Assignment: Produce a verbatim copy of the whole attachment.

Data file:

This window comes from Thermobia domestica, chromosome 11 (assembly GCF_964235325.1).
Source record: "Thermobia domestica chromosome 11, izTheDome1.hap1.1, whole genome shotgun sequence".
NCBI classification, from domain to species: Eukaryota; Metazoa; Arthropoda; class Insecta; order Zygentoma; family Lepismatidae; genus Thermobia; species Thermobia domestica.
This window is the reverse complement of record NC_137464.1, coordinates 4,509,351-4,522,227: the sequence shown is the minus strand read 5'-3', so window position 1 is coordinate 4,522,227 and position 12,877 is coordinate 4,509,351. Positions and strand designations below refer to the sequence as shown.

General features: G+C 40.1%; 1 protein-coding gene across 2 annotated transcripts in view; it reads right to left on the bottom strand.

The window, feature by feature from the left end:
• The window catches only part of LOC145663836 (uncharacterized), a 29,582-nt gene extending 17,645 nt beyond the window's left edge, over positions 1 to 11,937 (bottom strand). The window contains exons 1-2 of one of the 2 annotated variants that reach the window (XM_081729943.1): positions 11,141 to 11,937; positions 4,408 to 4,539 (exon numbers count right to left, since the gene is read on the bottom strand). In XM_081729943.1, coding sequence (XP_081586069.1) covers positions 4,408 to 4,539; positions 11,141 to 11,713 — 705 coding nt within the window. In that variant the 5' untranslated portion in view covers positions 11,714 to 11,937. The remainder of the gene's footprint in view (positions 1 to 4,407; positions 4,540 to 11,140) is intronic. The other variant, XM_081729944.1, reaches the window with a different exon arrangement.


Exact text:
This window comes from Thermobia domestica, chromosome 11 (assembly GCF_964235325.1).
Source record: "Thermobia domestica chromosome 11, izTheDome1.hap1.1, whole genome shotgun sequence".
NCBI classification, from domain to species: Eukaryota; Metazoa; Arthropoda; class Insecta; order Zygentoma; family Lepismatidae; genus Thermobia; species Thermobia domestica.
This window is the reverse complement of record NC_137464.1, coordinates 4,509,351-4,522,227: the sequence shown is the minus strand read 5'-3', so window position 1 is coordinate 4,522,227 and position 12,877 is coordinate 4,509,351. Positions and strand designations below refer to the sequence as shown.

General features: G+C 40.1%; 1 protein-coding gene across 2 annotated transcripts in view; it reads right to left on the bottom strand.

The window, feature by feature from the left end:
• The window catches only part of LOC145663836 (uncharacterized), a 29,582-nt gene extending 17,645 nt beyond the window's left edge, over positions 1 to 11,937 (bottom strand). The window contains exons 1-2 of one of the 2 annotated variants that reach the window (XM_081729943.1): positions 11,141 to 11,937; positions 4,408 to 4,539 (exon numbers count right to left, since the gene is read on the bottom strand). In XM_081729943.1, coding sequence (XP_081586069.1) covers positions 4,408 to 4,539; positions 11,141 to 11,713 — 705 coding nt within the window. In that variant the 5' untranslated portion in view covers positions 11,714 to 11,937. The remainder of the gene's footprint in view (positions 1 to 4,407; positions 4,540 to 11,140) is intronic. The other variant, XM_081729944.1, reaches the window with a different exon arrangement.